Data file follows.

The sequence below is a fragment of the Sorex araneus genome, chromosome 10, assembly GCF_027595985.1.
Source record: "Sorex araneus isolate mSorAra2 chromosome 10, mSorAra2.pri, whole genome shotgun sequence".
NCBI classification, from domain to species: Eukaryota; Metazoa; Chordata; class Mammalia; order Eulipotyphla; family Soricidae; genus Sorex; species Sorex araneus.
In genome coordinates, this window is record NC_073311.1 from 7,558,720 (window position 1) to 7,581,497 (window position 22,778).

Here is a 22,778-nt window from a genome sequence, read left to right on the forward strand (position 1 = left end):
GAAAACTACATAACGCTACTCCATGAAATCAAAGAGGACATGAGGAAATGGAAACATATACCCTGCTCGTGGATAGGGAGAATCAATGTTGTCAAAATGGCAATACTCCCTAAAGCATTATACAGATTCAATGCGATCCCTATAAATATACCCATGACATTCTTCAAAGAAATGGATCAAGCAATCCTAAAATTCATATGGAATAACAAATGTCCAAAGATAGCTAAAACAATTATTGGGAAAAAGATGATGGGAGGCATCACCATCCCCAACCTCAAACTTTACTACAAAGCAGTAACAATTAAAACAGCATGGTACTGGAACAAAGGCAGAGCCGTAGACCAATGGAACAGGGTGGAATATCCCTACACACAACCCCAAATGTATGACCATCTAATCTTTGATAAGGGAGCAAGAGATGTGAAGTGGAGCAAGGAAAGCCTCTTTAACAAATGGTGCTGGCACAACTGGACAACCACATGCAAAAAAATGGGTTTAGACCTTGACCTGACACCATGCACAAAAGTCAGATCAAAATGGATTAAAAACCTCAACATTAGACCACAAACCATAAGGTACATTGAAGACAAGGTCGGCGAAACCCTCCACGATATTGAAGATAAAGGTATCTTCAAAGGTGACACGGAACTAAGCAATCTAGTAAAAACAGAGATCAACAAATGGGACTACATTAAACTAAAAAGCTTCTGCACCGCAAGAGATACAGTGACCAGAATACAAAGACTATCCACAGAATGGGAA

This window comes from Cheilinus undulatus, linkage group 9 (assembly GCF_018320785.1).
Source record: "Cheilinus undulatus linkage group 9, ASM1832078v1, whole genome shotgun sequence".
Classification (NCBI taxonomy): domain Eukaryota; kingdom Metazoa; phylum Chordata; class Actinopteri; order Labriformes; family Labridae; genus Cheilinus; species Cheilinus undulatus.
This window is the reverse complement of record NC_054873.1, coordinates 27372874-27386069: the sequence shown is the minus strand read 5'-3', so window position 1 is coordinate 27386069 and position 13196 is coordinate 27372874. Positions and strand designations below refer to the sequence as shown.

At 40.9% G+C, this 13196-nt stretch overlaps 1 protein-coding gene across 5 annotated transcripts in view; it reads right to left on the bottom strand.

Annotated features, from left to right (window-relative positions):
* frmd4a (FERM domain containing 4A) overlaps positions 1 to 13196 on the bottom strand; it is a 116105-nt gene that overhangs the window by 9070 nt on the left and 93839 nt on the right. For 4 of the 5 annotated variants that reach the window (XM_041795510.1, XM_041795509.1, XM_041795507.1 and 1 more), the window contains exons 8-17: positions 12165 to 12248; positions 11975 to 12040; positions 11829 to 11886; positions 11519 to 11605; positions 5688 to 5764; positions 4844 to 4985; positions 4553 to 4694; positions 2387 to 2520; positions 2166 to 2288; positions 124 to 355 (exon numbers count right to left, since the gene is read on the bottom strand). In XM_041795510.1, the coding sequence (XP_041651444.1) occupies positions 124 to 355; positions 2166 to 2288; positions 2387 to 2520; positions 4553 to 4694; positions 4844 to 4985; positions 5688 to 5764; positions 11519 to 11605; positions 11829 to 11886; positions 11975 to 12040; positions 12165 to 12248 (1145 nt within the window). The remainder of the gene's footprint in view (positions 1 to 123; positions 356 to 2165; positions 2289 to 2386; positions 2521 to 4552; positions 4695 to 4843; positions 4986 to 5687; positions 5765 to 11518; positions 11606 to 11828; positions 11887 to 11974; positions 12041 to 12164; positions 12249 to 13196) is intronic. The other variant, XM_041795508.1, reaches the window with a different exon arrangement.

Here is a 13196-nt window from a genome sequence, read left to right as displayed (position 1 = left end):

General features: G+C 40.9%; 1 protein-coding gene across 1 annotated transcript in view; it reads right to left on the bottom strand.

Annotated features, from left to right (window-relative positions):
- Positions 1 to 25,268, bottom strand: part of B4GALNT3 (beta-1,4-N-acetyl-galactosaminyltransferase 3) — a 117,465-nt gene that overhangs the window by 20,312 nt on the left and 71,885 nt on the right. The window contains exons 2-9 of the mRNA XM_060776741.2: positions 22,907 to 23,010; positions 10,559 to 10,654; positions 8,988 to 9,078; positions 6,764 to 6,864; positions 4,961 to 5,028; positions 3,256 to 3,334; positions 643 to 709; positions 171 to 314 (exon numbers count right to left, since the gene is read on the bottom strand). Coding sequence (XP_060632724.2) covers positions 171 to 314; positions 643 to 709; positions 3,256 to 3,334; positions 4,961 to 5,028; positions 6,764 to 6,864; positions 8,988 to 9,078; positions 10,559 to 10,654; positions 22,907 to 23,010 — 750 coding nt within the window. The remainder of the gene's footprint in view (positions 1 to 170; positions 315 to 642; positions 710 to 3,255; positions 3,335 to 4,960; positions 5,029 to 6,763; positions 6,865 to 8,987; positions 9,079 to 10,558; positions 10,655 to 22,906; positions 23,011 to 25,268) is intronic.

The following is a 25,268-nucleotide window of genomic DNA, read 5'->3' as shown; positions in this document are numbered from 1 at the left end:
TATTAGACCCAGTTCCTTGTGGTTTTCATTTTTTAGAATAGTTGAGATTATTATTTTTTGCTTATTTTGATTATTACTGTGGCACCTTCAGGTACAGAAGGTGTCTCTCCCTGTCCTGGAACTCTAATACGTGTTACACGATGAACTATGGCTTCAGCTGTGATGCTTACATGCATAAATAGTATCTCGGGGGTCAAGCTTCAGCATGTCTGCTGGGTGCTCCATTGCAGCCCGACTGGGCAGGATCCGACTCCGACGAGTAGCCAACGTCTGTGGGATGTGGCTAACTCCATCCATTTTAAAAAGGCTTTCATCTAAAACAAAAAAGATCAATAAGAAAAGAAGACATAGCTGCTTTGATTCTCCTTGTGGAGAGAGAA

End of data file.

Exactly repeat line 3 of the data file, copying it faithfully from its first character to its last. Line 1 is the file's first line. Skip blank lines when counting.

NCBI classification, from domain to species: Eukaryota; Metazoa; Chordata; class Mammalia; order Eulipotyphla; family Soricidae; genus Sorex; species Sorex araneus.